The image of the benefits-scrounging migrant is potent, but there is no evidence that this is widespread, say Catherine Barnard, Professor in EU and employment law at the University of Cambridge, and Amy Ludlow, College Lecturer and Affiliated Faculty Lecturer at the University of Cambridge. Migrants come to work and make lives, not to get a free ride. This piece is part of the UCL European Institute’s commissioning partnership with openDemocracy.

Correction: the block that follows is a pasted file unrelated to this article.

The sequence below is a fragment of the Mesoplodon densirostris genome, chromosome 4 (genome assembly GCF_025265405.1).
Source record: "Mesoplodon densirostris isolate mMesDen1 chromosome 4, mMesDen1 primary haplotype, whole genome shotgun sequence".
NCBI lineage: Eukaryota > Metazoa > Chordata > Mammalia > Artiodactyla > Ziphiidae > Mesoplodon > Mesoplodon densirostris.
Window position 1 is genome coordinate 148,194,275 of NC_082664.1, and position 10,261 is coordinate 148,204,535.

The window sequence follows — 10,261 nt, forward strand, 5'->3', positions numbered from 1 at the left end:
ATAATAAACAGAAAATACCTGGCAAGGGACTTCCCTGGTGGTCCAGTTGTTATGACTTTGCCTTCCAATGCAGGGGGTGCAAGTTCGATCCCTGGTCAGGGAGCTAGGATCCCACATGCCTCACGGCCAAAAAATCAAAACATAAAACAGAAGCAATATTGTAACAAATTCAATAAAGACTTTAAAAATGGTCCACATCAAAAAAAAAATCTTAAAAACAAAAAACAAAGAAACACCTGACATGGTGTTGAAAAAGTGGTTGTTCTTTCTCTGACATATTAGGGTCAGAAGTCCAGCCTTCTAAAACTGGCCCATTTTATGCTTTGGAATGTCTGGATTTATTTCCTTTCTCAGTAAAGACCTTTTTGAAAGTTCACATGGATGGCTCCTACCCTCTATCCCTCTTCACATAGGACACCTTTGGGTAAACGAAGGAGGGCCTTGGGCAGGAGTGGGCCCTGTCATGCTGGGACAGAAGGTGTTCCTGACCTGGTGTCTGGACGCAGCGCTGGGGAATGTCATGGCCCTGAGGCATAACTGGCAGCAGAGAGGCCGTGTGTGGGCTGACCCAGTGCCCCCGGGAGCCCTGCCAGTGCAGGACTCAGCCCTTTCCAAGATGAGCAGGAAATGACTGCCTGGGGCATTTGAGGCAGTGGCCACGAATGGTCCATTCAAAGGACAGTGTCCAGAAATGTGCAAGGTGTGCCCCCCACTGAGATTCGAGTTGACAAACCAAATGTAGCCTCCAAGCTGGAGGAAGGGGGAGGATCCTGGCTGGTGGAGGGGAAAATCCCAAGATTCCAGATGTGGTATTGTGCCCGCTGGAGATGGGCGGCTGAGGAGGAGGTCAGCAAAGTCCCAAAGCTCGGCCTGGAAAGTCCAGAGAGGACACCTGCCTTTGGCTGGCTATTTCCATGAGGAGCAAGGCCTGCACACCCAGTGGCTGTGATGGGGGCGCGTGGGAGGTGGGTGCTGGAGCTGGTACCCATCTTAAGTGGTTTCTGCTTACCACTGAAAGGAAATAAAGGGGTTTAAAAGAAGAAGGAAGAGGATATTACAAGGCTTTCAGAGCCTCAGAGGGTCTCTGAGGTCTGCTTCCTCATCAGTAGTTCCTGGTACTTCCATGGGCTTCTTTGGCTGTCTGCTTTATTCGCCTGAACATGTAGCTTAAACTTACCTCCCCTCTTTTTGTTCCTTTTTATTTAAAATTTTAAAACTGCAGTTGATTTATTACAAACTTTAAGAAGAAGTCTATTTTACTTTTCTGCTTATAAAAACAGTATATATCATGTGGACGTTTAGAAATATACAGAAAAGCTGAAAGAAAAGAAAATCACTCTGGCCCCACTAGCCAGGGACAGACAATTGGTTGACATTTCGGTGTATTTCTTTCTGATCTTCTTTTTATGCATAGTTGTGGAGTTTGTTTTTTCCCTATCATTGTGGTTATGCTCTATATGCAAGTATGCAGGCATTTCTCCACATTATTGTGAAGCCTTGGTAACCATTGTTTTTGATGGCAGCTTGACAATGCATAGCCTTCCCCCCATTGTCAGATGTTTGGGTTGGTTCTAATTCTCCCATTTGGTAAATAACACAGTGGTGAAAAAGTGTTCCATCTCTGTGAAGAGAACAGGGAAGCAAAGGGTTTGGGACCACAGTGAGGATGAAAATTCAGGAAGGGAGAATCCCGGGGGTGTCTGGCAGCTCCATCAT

The rhetoric is familiar: “Tax credits ‘turned UK into a honeypot for EU immigrants’: worker on minimum wage could receive additional £330 a week”, as one Daily Mail headline read.
The drip, drip of negative press about EU migrants and benefits has pushed the issue to the top of the political agenda. In his November 2015 speech, which set out what he would like from ‘Brussels’ in the renegotiation, the British prime minister David Cameron made it clear that he wanted to “tackle abuses of the right to free movement, and enable us to control migration from the European Union, in line with our manifesto”. Continue reading